Yoga for Anxiety

According to the ADAA (Anxiety Disorders Association of America) General Anxiety Disorder affects 6.8 million adults, or 3.1% of the U.S. population, in any given year, with women being twice as likely to be affected. The exact cause of this disorder is unknown but there is evidence that biological factors and life experiences, especially stressful ones, contribute to it. This is only one of the anxiety-induced diseases and disorders defined by the American Psychological Association. Other anxiety-related diseases include Panic Disorder & Agoraphobia (along with an exhaustive list of other phobias), Posttraumatic Stress Disorder or PTSD, Social Anxiety Disorder and plain old vanilla depression. These disorders account for many more millions of Americans’ suffering each year, and untold expense on the healthcare system and business. One of the new treatments found effective for almost every single disorder listed is yoga.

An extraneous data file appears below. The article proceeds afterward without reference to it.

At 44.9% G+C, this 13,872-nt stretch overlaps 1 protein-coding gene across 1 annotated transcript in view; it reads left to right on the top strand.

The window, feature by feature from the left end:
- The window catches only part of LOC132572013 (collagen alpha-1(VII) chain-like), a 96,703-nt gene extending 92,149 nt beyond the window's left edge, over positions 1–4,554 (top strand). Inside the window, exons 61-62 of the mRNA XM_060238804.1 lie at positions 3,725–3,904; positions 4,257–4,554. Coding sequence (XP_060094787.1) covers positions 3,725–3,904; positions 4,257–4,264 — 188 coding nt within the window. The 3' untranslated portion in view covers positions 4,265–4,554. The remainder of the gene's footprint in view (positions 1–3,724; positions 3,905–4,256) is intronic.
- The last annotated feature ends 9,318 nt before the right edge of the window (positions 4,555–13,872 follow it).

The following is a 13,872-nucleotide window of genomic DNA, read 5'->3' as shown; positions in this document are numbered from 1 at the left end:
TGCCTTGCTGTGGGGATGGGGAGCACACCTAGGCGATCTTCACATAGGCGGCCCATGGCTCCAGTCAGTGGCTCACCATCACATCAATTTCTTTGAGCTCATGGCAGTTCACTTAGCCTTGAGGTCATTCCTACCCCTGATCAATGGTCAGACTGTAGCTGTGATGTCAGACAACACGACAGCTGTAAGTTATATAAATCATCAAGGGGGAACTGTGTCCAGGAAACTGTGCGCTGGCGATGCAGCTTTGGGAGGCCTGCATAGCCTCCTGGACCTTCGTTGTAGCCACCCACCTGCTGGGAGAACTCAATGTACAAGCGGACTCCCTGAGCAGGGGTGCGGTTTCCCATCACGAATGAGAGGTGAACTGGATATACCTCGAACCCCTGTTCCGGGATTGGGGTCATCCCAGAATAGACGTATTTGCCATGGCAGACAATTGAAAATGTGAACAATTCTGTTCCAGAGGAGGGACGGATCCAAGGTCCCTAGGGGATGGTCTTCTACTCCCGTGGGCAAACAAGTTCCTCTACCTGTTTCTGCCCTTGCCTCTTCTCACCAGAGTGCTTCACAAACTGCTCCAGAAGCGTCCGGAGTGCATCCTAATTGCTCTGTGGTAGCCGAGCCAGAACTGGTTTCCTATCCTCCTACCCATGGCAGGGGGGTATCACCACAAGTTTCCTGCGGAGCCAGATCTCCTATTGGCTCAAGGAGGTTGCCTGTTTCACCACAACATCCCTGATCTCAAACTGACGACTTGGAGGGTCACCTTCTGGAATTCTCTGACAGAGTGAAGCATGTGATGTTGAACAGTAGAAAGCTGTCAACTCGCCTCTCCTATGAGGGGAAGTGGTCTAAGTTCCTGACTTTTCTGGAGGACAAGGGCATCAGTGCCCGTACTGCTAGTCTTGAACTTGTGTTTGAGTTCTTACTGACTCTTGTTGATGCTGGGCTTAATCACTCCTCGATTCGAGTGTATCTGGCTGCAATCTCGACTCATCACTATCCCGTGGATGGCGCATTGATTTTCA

A recent article in the Baltimore Sun says that yoga ‘may’ positively affect stress, but clinical studies are proving that it definitely does. The article states that, “One national survey estimated, for example, that about 7.5% of U.S. adults had tried yoga at least once, and that nearly 4% practiced yoga in the previous year.” So it seems people are either finding some kind of positive relief or they are desperate for something that will provide it.

Stress and anxiety begin with physiological arousal. A stressful state is created by both a biochemical reaction and an environmental stimulus. Once these two cause and effects are instigated, they are often propagated through an ongoing feedback loop, so that state of stress is held permanently within the body. Once this happens it makes it very difficult if not impossible to manage the psycho physiological arousal resulting in emotions, including fixation on the past, doom about the future, and an impediment to making viable goals and dreams with a coherent action plan. Basically, once we are responding to the world with a ‘stress’ response, we cannot generate appropriate solutions to life’s problems. We go from acting to reacting in a dysfunctional state rather than an innovative one.